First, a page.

Texas seemed to be facing enough legal hurdles. Four of their largest cities – San Antonio, Austin, Houston and Dallas – are challenging the constitutionality of the famous (or infamous, depending on who you ask) SB4 “sanctuary cities bill.
With implementation scheduled for September, proponents and opponents are putting in overtime to bring clarify to the chaos.
While the media spotlight was on Monday’s Supreme Court ruling to partially reinstate President Donald Trump’s travel ban, another high court decision involving border-related matters has consequences for law enforcement patrolling the border.
The ruling involves Sergio Adrian Hernandez Guereca, a 15-year-old Mexico resident fatally shot on Mexican soil by a U.S. border patrol officer in 2010. Lower courts ruled that Hernandez lacked constitutional protection against unreasonable use of deadly force under the Fourth Amendment and due process rights under the Fifth Amendment.
In their decision, the Supreme Court specifically rejected a lower court’s previous ruling that upheld the immunity from prosecution of agent Jesus Mesa Jr. The judges requested that the federal appeals court decide on the other issues.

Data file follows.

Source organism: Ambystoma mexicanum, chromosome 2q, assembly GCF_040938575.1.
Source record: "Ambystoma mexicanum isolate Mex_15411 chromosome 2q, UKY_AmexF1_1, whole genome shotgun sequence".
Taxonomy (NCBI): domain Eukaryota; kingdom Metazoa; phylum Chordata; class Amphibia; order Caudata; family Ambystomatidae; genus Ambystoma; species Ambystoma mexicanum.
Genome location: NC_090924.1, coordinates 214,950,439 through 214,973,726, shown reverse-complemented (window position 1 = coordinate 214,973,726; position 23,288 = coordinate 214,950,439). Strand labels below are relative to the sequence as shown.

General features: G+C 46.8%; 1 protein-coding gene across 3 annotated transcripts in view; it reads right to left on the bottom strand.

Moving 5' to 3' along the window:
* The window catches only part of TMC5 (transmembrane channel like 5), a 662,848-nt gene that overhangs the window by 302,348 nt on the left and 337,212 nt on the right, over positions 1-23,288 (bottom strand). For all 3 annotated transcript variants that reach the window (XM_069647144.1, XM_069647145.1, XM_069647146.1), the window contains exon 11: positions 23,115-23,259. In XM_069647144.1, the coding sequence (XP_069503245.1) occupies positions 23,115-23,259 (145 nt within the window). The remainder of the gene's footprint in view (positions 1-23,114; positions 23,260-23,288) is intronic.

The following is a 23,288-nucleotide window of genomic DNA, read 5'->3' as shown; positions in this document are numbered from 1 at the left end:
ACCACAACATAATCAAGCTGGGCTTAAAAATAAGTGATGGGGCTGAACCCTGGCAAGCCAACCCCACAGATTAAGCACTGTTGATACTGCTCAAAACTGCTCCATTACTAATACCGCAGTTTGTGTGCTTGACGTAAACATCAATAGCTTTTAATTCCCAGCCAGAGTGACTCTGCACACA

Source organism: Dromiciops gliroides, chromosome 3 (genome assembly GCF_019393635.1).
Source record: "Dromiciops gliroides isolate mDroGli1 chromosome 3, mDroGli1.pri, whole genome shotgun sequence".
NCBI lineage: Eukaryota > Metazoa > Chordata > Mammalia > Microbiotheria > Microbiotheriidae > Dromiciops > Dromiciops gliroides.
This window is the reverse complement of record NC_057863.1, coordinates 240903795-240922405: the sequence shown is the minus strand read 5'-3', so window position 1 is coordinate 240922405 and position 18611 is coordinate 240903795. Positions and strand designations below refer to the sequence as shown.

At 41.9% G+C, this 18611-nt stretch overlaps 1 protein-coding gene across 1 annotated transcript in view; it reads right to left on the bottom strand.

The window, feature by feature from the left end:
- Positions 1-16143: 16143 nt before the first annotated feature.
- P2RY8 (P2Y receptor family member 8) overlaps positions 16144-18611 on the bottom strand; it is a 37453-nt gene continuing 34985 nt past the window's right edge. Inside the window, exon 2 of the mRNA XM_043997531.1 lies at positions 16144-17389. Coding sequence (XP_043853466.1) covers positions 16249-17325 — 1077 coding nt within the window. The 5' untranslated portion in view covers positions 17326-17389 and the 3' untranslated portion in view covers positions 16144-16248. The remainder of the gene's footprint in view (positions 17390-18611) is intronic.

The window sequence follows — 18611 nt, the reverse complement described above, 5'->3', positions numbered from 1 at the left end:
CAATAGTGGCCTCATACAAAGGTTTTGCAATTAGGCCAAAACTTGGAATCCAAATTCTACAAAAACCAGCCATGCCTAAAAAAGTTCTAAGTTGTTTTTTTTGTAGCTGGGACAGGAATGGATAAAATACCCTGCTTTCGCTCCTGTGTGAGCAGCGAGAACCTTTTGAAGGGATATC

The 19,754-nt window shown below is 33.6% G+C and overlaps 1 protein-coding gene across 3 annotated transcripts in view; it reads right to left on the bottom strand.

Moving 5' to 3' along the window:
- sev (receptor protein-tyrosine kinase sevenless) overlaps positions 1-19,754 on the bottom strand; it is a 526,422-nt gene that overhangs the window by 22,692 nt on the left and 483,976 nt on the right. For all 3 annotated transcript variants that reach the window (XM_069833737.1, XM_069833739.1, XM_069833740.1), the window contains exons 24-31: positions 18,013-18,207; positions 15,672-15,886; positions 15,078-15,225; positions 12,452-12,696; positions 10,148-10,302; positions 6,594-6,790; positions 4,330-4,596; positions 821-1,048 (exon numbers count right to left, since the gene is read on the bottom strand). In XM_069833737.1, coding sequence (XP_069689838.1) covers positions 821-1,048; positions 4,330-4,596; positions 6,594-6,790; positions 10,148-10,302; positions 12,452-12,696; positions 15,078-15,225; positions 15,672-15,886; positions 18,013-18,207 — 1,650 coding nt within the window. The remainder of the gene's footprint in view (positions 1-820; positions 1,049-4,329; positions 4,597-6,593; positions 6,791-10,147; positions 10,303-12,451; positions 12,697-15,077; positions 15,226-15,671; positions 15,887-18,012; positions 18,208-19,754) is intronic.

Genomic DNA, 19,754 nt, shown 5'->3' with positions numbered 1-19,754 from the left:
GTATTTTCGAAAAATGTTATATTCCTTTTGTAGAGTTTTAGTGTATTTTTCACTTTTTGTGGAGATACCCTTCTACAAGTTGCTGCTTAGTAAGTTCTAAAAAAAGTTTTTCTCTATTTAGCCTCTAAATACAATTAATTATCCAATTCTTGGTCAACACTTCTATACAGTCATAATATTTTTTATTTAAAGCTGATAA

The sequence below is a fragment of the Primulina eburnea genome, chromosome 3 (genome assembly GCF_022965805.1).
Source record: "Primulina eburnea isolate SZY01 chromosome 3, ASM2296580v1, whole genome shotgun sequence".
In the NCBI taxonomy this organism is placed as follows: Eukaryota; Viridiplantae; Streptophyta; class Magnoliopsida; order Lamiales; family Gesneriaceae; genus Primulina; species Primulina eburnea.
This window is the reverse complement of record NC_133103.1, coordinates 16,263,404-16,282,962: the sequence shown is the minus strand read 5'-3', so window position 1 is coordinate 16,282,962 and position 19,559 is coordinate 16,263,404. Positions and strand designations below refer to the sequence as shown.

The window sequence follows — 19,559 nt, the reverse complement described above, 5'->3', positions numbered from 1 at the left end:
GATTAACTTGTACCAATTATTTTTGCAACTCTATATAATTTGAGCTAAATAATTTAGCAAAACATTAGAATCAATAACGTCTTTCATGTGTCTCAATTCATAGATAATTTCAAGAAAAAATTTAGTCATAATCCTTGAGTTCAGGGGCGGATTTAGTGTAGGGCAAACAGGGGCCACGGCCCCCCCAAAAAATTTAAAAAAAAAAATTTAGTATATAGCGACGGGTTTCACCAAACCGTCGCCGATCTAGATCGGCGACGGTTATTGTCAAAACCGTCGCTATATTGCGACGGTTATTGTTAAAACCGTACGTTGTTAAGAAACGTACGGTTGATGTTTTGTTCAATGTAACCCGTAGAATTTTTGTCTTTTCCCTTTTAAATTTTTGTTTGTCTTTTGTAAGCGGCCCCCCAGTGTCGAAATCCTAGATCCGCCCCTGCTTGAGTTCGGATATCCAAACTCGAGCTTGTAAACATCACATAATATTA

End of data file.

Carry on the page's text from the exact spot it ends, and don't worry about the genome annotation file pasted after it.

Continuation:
According to attorney Robert Hilliard, Hernandez was playing with three friends in the 33-foot-wide concrete culvert dividing El Paso and Ciudad Juárez, Mexico. Mesa’s legal counsel told a different story. Agents were responding to a group of suspected undocumented immigrants throwing rocks at Border Patrol.
The FBI had cleared Mesa of wrongdoing and the government defended his immunity from civil lawsuits.
In addition to the Hernandez shooting, the family’s lawyer noted that six Mexican citizens have died in 10 cross-border shootings. Hilliard claims that all of the victims and their loved ones are left without any legal remedy.
Apparently, the U.S. Constitution “turns off at the border.”